2 tablespoons balsamic vinegar
2 tablespoons finely sliced fresh basil
1 tablespoon freshly squeezed lemon juice
1 teaspoon dry mustard
1 clove garlic, minced (about 1/2 teaspoon)
freshly ground black pepper

1. Combine the oil, maple syrup, balsamic vinegar, basil, lemon juice, dry mustard, and garlic in a large jar. With the lid tightly screwed on, shake the jar vigorously until the oil and vinegar have thickened. Add salt and pepper to taste and shake again to combine.

2. Store the dressing in the refrigerator for up to 2 weeks. To serve, toss it with salad greens or grilled or steamed vegetables.

Arugula Pesto
In this recipe, the strong, peppery snap of mature arugula finds its counterpart in Asiago cheese. Blended to creamy smoothness with garlic, olive oil, and toasted pine nuts, this vibrant pesto will make something brilliant of a basic pasta meal. You can also try it tossed with roasted potatoes or steamed vegetables. If you plan to freeze it, don’t add the cheese until after the pesto has thawed. Angelic Organics Kitchen.
Makes about 1 1/2 cups

1/4 cup pine nuts
2 cups mature arugula
1/2 cup freshly grated Asiago cheese (about 1 1/2 ounces)
1/2 cup extra virgin olive oil
1 clove garlic, smashed
freshly ground black pepper

1. Preheat the oven to 350° F.

2. Toast the pine nuts in a dry, heavy skillet (preferably cast iron) over high heat until they start to brown in spots and become fragrant. Transfer the nuts to a dish to cool.

3. Combine the arugula, Asiago cheese, oil, garlic, and pine nuts in a blender or food processor; process until thoroughly combined and smooth. Season with salt and pepper to taste.

Braised Lettuces

Tired of munching bunny food? Don’t be afraid to add heat to lettuce. In this recipe, small heads of lettuce are carefully bundled and cooked like whole vegetables—first blanched to tender succulence, then braised to give them a buttery golden glow. Cooking lettuce this way brings out a natural, delicate sweetness in the leaves. The bunnies don’t know what they’re missing. Shareholder.
Serves 3 to 4

3 to 4 small heads lettuce, rinsed whole under running water, tough or bruised outer leaves removed
1/2 teaspoon salt
1–2 tablespoons butter
freshly ground black peppe

1. Tie a piece of string around each head of lettuce, just tightly enough to hold the leaves together and promote even cooking.

2. Bring 2 quarts of water to a boil; add the salt and reduce the heat to a simmer. Add the lettuce heads and boil for 3 minutes.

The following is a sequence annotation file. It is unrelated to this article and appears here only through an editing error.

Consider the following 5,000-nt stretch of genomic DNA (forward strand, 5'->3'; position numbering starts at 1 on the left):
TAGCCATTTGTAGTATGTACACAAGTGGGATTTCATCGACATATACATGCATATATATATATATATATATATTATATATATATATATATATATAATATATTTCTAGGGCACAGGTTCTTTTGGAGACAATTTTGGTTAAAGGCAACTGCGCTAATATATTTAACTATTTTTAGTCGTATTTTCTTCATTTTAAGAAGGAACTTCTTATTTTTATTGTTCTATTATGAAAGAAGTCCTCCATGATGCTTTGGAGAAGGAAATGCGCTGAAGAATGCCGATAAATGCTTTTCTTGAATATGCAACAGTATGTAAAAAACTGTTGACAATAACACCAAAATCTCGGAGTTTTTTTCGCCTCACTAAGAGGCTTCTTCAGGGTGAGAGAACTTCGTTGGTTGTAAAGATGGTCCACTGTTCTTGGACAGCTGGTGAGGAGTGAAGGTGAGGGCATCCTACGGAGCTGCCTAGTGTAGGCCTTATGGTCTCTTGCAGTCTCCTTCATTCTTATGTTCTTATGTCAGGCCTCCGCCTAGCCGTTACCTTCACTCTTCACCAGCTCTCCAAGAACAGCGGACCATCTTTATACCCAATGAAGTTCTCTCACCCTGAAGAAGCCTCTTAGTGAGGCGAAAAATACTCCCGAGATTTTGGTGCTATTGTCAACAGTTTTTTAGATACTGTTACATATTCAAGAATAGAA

3. Drain the lettuces in a colander and let cool. When cool enough to handle, gently squeeze them in your hands to remove any excess water. Remove the string.

4. Melt the butter in a large skillet over medium heat. Add the lettuce heads; cook until lightly browned, about 3 minutes. Continue to cook, turning them carefully, for another 3 minutes. Season with salt and pepper to taste. Serve immediately.

The Crop
Our growing manager said to me last night, “What are we going to do with all the lettuce? We’ve got so much lettuce, and it’s all big and beautiful.” I said, “Give it all. The shareholders won’t mind. It’s the first box—they’re not tired of anything yet. Just cram it in somehow.” —Farmer John

Garlic & Garlic Scapes

There are many exciting garlic preparations to choose from: zesty raw garlic, mellow roasted garlic, pickled garlic, and the savory flavor of sautéed garlic that falls somewhere in between. Garlic scapes are the curlicue flower stalks we snap off garlic plants in the spring to redirect the plant’s energy down toward the root.

Like onions, garlic can be eaten fresh (uncured) or dried. Dried garlic will keep for several months in a dark, dry, well-ventilated place at a cool room temperature. Keep fresh green garlic in a plastic bag in the refrigerator and use promptly; accumulated moisture in the bag will cause it to spoil. Store unwashed garlic scapes in a loosely wrapped plastic bag in the refrigerator for up to two weeks.

To separate the cloves, set the bulb, root end up, on a counter and press down on it with your palm. To peel an individual clove, trim off the root end and then press on the clove with the flat side of a knife. The skin should pop off nicely. If garlic is fresh—uncured—the skin will present more of a challenge.